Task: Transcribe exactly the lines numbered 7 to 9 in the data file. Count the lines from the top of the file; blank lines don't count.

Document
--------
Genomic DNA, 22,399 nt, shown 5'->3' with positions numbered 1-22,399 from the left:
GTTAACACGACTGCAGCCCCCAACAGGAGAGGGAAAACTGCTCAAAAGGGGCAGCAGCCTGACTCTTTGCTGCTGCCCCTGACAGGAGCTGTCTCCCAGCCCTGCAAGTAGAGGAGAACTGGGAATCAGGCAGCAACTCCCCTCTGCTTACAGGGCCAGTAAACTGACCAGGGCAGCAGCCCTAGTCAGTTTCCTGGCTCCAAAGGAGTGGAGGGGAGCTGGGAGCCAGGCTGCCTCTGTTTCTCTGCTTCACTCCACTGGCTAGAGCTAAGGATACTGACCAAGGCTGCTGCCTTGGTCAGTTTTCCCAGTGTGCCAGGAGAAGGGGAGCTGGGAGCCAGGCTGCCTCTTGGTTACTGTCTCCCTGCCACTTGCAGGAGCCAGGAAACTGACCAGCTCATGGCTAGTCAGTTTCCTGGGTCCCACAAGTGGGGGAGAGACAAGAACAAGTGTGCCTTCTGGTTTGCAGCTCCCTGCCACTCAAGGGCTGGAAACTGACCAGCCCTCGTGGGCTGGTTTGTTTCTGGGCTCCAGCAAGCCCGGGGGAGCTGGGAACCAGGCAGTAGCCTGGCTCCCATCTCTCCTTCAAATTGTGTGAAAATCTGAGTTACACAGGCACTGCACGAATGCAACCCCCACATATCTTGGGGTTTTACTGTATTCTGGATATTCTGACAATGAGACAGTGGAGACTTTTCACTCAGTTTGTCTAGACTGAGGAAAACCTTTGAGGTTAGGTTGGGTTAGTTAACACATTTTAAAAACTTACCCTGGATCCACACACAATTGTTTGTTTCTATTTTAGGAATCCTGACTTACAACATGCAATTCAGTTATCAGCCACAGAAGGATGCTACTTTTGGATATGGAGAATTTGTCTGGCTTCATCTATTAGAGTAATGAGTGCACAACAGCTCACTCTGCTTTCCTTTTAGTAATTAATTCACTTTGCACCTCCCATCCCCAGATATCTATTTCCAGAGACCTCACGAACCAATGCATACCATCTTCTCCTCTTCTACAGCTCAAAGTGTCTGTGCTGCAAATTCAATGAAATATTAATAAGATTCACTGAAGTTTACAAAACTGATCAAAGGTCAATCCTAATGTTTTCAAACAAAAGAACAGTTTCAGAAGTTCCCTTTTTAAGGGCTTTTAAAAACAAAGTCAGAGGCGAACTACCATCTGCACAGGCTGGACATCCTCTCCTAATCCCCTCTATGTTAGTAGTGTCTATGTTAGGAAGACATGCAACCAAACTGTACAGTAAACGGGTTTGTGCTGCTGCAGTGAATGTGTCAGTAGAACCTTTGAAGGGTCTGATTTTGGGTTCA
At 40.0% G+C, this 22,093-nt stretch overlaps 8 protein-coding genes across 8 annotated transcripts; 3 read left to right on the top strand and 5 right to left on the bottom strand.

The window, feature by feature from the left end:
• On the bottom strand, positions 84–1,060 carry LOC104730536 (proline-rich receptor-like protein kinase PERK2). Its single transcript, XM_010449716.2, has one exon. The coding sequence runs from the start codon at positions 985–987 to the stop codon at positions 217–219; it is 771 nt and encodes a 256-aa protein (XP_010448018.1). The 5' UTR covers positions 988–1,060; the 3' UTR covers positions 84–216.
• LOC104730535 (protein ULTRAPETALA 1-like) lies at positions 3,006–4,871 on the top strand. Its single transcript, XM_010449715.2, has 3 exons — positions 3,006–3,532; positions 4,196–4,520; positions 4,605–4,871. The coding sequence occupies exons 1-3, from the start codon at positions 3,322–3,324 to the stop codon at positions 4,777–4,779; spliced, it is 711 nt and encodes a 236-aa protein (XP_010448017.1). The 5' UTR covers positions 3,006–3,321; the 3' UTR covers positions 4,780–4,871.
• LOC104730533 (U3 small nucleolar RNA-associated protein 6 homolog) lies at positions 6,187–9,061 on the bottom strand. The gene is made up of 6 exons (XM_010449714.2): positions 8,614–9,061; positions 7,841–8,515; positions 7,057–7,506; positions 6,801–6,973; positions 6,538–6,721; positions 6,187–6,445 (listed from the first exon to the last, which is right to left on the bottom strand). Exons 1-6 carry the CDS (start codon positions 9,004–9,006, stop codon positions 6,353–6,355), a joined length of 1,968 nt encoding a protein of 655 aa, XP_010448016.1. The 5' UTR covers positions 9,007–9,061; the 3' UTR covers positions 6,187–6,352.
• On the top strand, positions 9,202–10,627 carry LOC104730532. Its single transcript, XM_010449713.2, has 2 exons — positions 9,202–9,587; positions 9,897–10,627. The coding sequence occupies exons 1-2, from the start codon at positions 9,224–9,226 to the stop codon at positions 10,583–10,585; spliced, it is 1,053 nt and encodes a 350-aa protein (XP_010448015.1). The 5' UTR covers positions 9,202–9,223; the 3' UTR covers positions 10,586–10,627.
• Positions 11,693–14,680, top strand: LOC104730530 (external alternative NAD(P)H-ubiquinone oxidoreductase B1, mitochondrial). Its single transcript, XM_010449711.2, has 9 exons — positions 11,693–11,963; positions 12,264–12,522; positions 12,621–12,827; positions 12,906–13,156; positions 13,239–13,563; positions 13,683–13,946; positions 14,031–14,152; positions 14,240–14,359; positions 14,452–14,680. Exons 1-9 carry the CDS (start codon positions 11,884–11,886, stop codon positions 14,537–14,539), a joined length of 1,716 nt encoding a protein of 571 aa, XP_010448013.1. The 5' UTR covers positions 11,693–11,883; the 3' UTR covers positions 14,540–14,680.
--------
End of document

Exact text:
• LOC104730533 (U3 small nucleolar RNA-associated protein 6 homolog) lies at positions 6,187–9,061 on the bottom strand. The gene is made up of 6 exons (XM_010449714.2): positions 8,614–9,061; positions 7,841–8,515; positions 7,057–7,506; positions 6,801–6,973; positions 6,538–6,721; positions 6,187–6,445 (listed from the first exon to the last, which is right to left on the bottom strand). Exons 1-6 carry the CDS (start codon positions 9,004–9,006, stop codon positions 6,353–6,355), a joined length of 1,968 nt encoding a protein of 655 aa, XP_010448016.1. The 5' UTR covers positions 9,007–9,061; the 3' UTR covers positions 6,187–6,352.
• On the top strand, positions 9,202–10,627 carry LOC104730532. Its single transcript, XM_010449713.2, has 2 exons — positions 9,202–9,587; positions 9,897–10,627. The coding sequence occupies exons 1-2, from the start codon at positions 9,224–9,226 to the stop codon at positions 10,583–10,585; spliced, it is 1,053 nt and encodes a 350-aa protein (XP_010448015.1). The 5' UTR covers positions 9,202–9,223; the 3' UTR covers positions 10,586–10,627.
• Positions 11,693–14,680, top strand: LOC104730530 (external alternative NAD(P)H-ubiquinone oxidoreductase B1, mitochondrial). Its single transcript, XM_010449711.2, has 9 exons — positions 11,693–11,963; positions 12,264–12,522; positions 12,621–12,827; positions 12,906–13,156; positions 13,239–13,563; positions 13,683–13,946; positions 14,031–14,152; positions 14,240–14,359; positions 14,452–14,680. Exons 1-9 carry the CDS (start codon positions 11,884–11,886, stop codon positions 14,537–14,539), a joined length of 1,716 nt encoding a protein of 571 aa, XP_010448013.1. The 5' UTR covers positions 11,693–11,883; the 3' UTR covers positions 14,540–14,680.